• Everything that our present-day psychologist has to tell us—and here we refer not only to the systematic science but also in the wider sense to the physiognomic knowledge of men—relates to the present condition of the Western soul, and not, as hitherto gratuitously assumed, to “the human soul” at large.
  • C. Atkinson, trans., Volume I, p. 303
  • Glaubt jemand, das Seelische fremder Kulturen aus seinen Wirkungen zu erkennen, so unterlegt er ihm das eigne Bild. Er assimiliert die neuen Erfahrungen einem vorhandenen System, und es ist kein Wunder, wenn er endlich ewige Formen entdeckt zu haben glaubt.
  • When one convinces oneself that that one knows the soul of an alien culture from its workings in actuality, the soul-image underlying the knowledge is really one’s own soul-image. New experiences are readily assimilated into the system that is already there, and it is not surprising that in the end one comes to believe that one has discovered forms of eternal validity.
  • Vol. I, p. 303
  • There is no proletarian, not even a Communist movement, that has not operated in the interests of money, and for the time being permitted by money – and that without the idealists among its leaders having the slightest suspicion of the fact.
  • Vol. II, trans. C.F. Atkinson (1928), p. 401
  • To-day we live so cowed under the bombardment of this intellectual artillery that hardly anyone can attain to the inward detachment that is required for a clear view of the monstrous drama. The will-to-power operating under a pure democratic disguise has finished off its masterpiece so well that the object's sense of freedom is actually flattered by the most thorough-going enslavement that has ever existed.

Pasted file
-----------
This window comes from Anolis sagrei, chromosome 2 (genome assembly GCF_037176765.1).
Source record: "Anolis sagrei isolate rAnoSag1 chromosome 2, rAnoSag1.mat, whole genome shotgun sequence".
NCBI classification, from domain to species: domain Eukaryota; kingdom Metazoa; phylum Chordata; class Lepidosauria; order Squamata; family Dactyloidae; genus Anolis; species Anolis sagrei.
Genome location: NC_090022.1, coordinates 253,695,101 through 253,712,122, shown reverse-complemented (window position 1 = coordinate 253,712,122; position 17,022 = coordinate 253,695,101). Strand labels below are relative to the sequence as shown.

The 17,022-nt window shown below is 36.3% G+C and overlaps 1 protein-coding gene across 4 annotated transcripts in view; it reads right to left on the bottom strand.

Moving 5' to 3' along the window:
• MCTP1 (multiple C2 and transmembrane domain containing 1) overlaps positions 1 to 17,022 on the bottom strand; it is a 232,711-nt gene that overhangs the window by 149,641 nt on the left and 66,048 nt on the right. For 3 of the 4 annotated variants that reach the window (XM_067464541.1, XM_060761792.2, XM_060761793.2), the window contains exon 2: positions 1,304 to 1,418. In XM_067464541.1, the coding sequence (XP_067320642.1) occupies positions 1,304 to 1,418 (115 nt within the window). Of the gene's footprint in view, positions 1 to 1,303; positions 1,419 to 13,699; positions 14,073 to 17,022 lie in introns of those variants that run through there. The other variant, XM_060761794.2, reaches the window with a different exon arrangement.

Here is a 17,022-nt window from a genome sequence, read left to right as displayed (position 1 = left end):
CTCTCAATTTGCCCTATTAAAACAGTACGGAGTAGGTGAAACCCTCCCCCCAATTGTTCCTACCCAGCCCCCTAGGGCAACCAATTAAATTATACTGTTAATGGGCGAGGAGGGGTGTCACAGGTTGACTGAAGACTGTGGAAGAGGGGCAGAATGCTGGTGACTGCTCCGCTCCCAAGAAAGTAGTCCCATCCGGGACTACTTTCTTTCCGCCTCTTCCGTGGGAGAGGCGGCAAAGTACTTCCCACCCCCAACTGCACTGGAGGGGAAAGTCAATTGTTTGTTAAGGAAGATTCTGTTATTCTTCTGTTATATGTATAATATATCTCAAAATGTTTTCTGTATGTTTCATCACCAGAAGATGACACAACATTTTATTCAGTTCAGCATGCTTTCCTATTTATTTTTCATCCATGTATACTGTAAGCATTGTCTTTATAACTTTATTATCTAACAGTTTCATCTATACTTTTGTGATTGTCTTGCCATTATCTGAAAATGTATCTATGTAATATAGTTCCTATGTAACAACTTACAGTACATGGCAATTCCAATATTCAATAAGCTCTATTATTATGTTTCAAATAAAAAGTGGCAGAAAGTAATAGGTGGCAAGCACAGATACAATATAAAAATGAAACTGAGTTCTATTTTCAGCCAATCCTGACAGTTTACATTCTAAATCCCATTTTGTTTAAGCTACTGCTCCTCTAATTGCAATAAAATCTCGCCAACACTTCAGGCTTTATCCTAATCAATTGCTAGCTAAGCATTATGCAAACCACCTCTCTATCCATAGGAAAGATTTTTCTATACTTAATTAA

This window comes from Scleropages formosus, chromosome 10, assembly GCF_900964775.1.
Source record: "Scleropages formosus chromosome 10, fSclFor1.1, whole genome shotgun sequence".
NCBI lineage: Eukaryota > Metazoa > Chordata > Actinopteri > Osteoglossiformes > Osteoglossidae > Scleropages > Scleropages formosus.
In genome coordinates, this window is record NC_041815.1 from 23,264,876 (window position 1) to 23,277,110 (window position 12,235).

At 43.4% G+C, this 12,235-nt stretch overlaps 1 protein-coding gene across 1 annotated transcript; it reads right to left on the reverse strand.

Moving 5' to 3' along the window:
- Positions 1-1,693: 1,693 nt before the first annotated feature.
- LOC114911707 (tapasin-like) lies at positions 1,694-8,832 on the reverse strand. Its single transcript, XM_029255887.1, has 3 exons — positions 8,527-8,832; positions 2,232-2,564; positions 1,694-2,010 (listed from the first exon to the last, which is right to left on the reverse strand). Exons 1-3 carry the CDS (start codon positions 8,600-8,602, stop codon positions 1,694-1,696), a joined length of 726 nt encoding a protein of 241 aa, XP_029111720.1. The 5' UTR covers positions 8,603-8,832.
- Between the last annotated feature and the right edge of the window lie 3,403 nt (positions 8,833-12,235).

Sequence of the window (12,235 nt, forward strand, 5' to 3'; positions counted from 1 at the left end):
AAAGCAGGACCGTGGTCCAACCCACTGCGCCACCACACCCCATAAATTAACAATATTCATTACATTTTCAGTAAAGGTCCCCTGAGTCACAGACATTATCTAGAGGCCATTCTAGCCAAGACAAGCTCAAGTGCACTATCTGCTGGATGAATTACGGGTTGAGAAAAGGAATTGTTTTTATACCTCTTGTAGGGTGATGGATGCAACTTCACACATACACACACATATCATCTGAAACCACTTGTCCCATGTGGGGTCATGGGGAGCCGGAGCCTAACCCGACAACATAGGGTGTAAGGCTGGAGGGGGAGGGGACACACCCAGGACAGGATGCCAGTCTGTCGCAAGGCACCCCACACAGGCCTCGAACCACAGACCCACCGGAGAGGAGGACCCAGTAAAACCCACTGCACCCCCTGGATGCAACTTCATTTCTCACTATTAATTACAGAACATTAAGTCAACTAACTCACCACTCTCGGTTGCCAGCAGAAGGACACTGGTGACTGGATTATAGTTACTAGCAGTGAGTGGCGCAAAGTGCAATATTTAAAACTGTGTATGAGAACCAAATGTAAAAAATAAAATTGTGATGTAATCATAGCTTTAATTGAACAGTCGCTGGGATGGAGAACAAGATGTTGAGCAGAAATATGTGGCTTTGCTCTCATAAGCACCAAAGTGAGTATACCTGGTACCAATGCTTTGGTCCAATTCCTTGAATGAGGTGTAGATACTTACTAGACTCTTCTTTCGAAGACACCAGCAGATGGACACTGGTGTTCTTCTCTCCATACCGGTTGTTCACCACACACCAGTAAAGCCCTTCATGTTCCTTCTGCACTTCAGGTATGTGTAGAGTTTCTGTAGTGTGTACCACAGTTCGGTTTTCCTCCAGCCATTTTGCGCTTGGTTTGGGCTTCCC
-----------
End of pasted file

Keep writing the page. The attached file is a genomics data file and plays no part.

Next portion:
• Vol. II, trans. C.F. Atkinson (1928), p. 461
  • To-day a democrat of the old school would demand, not freedom for the press, but freedom from the press; but mean-time the leaders have changed themselves into parvenus who have to secure their position vis-a-vis the masses.
  • Vol. II, trans. C.F. Atkinson (1928) p. 461; a portion of this has sometimes been severely misquoted as if it were a statement of Spengler : "What we need is not freedom of the press, we need freedom from the press."
  • The press to-day is an army with carefully organized arms and branches, with journalists as officers, and readers as soldiers. But here, as in every army, the soldier obeys blindly, and war-aims and operation-plans change without his knowledge. The reader neither knows, nor is allowed to know, the purposes for which he is used, nor even the role that he is to play. A more appalling caricature of freedom of thought cannot be imagined. Formerly a man did not dare to think freely. Now he dares, but cannot; his will to think is only a willingness to think to order, and this is what he feels as his liberty.
  • Vol. II, trans. C.F. Atkinson (1928), p. 462

On the German National Character (1924)Edit

First published in Deutsches Adelsblatt, XLII (1924).

  • And now to the decisive factor: our boundless urge to follow and serve, to worship anyone or anything, to believe blindly and with doglike loyalty, all advice to the contrary notwithstanding.
  • Cf. the above with the following quote from Carl Jung:
The Germans are everlasting adolescents positioned between the embryonal East and the adult West.